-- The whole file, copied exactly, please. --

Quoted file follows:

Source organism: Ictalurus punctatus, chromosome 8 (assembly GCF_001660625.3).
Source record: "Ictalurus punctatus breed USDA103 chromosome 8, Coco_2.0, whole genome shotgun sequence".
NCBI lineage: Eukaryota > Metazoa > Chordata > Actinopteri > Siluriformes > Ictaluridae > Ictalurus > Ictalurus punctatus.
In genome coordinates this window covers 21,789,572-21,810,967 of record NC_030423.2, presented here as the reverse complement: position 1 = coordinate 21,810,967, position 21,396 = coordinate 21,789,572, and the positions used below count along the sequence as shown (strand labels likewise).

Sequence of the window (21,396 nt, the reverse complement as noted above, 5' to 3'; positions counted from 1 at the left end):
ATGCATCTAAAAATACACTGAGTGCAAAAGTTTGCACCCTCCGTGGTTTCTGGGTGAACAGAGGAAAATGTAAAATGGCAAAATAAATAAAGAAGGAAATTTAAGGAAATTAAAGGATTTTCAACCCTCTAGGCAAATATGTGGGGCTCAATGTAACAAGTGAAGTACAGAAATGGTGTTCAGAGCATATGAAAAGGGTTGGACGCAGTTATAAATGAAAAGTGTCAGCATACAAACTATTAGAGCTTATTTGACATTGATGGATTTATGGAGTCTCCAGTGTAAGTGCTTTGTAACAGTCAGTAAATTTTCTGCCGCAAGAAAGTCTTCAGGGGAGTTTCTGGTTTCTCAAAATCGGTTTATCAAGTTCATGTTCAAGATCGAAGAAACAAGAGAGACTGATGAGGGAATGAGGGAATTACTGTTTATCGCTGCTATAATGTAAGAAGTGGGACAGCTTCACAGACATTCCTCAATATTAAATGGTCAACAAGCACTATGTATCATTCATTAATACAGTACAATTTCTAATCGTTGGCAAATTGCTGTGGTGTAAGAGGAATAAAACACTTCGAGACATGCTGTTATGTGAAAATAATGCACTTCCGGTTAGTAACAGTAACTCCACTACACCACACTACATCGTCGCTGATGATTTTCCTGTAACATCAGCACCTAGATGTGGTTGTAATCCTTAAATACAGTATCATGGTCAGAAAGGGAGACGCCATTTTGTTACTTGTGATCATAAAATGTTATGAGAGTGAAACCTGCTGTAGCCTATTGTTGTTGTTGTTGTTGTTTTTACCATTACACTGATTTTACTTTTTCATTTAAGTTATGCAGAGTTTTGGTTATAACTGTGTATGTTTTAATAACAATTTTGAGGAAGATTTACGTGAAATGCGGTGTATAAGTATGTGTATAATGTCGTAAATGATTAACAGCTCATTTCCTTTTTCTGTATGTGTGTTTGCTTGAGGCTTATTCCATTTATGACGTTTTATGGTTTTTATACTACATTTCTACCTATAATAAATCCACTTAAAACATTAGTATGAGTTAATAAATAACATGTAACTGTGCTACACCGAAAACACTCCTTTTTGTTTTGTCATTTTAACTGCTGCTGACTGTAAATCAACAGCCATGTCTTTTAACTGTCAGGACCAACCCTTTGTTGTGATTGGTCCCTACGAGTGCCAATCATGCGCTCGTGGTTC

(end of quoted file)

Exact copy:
Source organism: Ictalurus punctatus, chromosome 8 (assembly GCF_001660625.3).
Source record: "Ictalurus punctatus breed USDA103 chromosome 8, Coco_2.0, whole genome shotgun sequence".
NCBI lineage: Eukaryota > Metazoa > Chordata > Actinopteri > Siluriformes > Ictaluridae > Ictalurus > Ictalurus punctatus.
In genome coordinates this window covers 21,789,572-21,810,967 of record NC_030423.2, presented here as the reverse complement: position 1 = coordinate 21,810,967, position 21,396 = coordinate 21,789,572, and the positions used below count along the sequence as shown (strand labels likewise).

Sequence of the window (21,396 nt, the reverse complement as noted above, 5' to 3'; positions counted from 1 at the left end):
ATGCATCTAAAAATACACTGAGTGCAAAAGTTTGCACCCTCCGTGGTTTCTGGGTGAACAGAGGAAAATGTAAAATGGCAAAATAAATAAAGAAGGAAATTTAAGGAAATTAAAGGATTTTCAACCCTCTAGGCAAATATGTGGGGCTCAATGTAACAAGTGAAGTACAGAAATGGTGTTCAGAGCATATGAAAAGGGTTGGACGCAGTTATAAATGAAAAGTGTCAGCATACAAACTATTAGAGCTTATTTGACATTGATGGATTTATGGAGTCTCCAGTGTAAGTGCTTTGTAACAGTCAGTAAATTTTCTGCCGCAAGAAAGTCTTCAGGGGAGTTTCTGGTTTCTCAAAATCGGTTTATCAAGTTCATGTTCAAGATCGAAGAAACAAGAGAGACTGATGAGGGAATGAGGGAATTACTGTTTATCGCTGCTATAATGTAAGAAGTGGGACAGCTTCACAGACATTCCTCAATATTAAATGGTCAACAAGCACTATGTATCATTCATTAATACAGTACAATTTCTAATCGTTGGCAAATTGCTGTGGTGTAAGAGGAATAAAACACTTCGAGACATGCTGTTATGTGAAAATAATGCACTTCCGGTTAGTAACAGTAACTCCACTACACCACACTACATCGTCGCTGATGATTTTCCTGTAACATCAGCACCTAGATGTGGTTGTAATCCTTAAATACAGTATCATGGTCAGAAAGGGAGACGCCATTTTGTTACTTGTGATCATAAAATGTTATGAGAGTGAAACCTGCTGTAGCCTATTGTTGTTGTTGTTGTTGTTTTTACCATTACACTGATTTTACTTTTTCATTTAAGTTATGCAGAGTTTTGGTTATAACTGTGTATGTTTTAATAACAATTTTGAGGAAGATTTACGTGAAATGCGGTGTATAAGTATGTGTATAATGTCGTAAATGATTAACAGCTCATTTCCTTTTTCTGTATGTGTGTTTGCTTGAGGCTTATTCCATTTATGACGTTTTATGGTTTTTATACTACATTTCTACCTATAATAAATCCACTTAAAACATTAGTATGAGTTAATAAATAACATGTAACTGTGCTACACCGAAAACACTCCTTTTTGTTTTGTCATTTTAACTGCTGCTGACTGTAAATCAACAGCCATGTCTTTTAACTGTCAGGACCAACCCTTTGTTGTGATTGGTCCCTACGAGTGCCAATCATGCGCTCGTGGTTC